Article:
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Thursday, April 1, 2010
Truth of the matter?

A recent study by the Bureau of Market Research (BMR) at the University of South Africa (Unisa) investigated attitudes of shoppers of packaged produce to food labelling and healthful living. Local and global healthful living debates have revealed many uncertainties concerning the role of food labelling in choice and purchasing behaviour. The BMR report reflects findings on food labelling usage, the functionality and importance of labelling, and consumers’ attitudes to and comprehension of food labelling.

Food labelling is regarded as a means of assisting the consumer to distinguish healthier food options on the shelf. However, according to Dr Elizabeth Kempen, it remains debatable whether the consumer is able to use the nutrition information provided in food labelling to its fullest potential. Prof Pierre Joubert furthermore elucidates that a diverse South African population complicates general consumer education programmes geared to enlighten buyers about nutrition information, food label use and general healthful living.
The study found that value for money, price, expiry date and quality were viewed as the most important packaging-related considerations that could influence shoppers’ decisions to buy a food product. These were followed by considerations such as nutrition information reflected in food labels together with environmentally friendly and locally produced.

  Shoppers were in agreement that they are interested in and concerned about their current health status. They also expressed confidence about their ability to comprehend nutrition information in product labels and indicated that they currently read more health-related articles than they did three years ago. In addition, respondents prioritised health-related behaviours such as maintaining a well balanced diet, eating enough fresh fruit and vegetables, getting enough sleep and watching sugar and fat intake. Regular exercise, cutting back on snacks and treats, avoiding foods with additives (tartrazine) and preservatives (MSG) and watching the salt content are the most neglected practices. In this regard, 36–45-year-old shoppers displayed the least healthy lifestyle with lower participation rates in regular exercise, avoiding foods with preservatives, reducing stress and anxiety, maintaining a balance between work and play, getting enough sleep and eating a well balanced diet.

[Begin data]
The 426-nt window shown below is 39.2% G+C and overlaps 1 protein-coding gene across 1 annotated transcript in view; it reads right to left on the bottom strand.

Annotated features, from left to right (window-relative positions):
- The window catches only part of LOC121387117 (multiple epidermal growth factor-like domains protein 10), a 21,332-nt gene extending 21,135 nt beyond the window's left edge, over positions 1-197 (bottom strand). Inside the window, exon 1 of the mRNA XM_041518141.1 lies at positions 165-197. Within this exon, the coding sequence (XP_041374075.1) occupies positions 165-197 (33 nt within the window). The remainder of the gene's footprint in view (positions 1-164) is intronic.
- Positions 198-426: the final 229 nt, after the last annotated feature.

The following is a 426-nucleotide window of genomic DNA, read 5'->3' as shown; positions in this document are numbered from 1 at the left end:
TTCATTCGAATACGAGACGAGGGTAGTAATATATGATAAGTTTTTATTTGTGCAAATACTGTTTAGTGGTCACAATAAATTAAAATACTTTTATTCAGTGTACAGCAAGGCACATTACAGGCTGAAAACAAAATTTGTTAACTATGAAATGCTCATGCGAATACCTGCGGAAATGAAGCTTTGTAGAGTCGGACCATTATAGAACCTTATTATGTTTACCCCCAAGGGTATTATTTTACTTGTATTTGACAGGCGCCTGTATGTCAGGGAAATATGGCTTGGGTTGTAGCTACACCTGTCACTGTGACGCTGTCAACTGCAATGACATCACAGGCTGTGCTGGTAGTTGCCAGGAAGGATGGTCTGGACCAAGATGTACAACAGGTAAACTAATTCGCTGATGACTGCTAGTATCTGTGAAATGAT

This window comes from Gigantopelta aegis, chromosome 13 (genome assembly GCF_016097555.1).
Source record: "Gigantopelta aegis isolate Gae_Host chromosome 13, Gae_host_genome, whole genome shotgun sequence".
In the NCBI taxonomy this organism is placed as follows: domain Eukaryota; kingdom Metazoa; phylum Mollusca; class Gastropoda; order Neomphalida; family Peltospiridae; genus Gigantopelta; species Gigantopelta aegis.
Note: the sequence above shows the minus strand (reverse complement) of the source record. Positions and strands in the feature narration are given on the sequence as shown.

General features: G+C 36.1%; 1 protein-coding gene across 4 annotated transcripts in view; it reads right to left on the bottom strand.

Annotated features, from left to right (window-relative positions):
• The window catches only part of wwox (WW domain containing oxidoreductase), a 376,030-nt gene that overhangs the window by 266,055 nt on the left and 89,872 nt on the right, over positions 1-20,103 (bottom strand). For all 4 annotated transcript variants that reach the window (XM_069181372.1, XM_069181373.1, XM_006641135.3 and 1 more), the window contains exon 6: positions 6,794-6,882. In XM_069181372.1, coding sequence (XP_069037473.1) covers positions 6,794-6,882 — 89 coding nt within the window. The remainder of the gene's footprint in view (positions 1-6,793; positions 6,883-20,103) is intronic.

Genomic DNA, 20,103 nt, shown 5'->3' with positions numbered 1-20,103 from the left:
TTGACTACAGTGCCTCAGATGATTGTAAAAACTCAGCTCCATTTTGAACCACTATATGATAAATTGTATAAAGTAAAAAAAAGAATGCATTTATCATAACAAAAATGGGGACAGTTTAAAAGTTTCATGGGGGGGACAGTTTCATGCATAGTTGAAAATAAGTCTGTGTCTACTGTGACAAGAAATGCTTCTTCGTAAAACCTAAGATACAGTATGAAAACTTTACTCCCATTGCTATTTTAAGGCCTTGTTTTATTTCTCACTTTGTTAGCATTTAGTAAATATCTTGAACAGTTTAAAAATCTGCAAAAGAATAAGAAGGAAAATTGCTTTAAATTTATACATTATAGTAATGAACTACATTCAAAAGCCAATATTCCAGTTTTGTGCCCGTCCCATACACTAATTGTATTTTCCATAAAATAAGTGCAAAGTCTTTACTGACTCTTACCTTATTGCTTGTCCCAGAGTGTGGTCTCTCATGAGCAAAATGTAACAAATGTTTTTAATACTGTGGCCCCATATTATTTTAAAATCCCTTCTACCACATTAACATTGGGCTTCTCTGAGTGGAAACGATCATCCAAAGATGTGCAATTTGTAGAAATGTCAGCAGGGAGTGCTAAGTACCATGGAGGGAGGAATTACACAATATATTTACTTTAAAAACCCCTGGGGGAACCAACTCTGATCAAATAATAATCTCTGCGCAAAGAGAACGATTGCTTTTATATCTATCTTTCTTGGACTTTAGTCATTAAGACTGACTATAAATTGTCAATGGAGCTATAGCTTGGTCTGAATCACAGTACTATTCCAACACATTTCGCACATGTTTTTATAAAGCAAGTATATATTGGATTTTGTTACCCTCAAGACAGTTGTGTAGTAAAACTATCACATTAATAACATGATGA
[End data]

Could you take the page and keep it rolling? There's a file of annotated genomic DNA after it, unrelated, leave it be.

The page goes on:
Younger shoppers (16–25-year-olds) also displayed a relatively unhealthy lifestyle, engaging less in cutting back on snacks, paying attention to the amount of alcohol consumed and trying to avoid smoking. Turning to shoppers according to income group, middle-income shoppers (R20 001–R35 000) displayed a healthier lifestyle, claiming to avoid foods with additives, watching the amount of fat consumed, paying attention to sugar intake and eating a well balanced diet. High-income shoppers indicated that they pay more attention to the amount of alcohol consumed and try to avoid smoking but pay less attention to the amount of red meat, fat or sugar consumed. Proportionally, female shoppers indicated that they pay attention to the amount of red meat consumed more so than males do.
The study also found that 28.4 % of shoppers never read on-pack nutrition information, 31.9% often read nutrition information while the remainder (40.7 %) seldom reads such information. The report indicates that reading of nutrition information is more prevalent amongst shoppers from the higher disposable household income groups.
A high percentage (between 85% and 89%) of those who read nutrition information claim to read the total fat content, vitamins and ingredients listed in food labels. Slightly fewer respondents (between 70 % and 80 %) indicated that they read the information on colourants such as tartrazine, saturated fat, sugars, carbohydrates, fibre, protein, additives such as MSG, poly-unsaturated fat and energy. Even fewer respondents (between 60 % and 70 %) read information about mono-unsaturated fat, sodium, trans-fatty acids and minerals.
Substantial differentiation between nutrition knowledge levels was evident amongst shoppers. For example, almost all respondents knew that calcium builds strong bones and vitamin C fights colds but fewer than 50% knew that potassium balances sodium in the body.
In general, the BMR report suggests that shoppers need greater assistance and guidance in the use, interpretation and application of nutrition information contained in food labels.
Further information: Food Labelling And Healthful Living In Gauteng, 2009 (Research Report no 389) was compiled by Prof JPR Joubert of the Bureau of Market Research (Research Director, BMR) and Dr E Kempen (Senior lecturer, Department Life and Consumer Sciences at Unisa). The report, consisting of 114 pages, is available from the Bureau of Market Research, PO Box 392, UNISA 0003.

Copyright © Insurance Times and Investments® Vol:23.4 1st April, 2010
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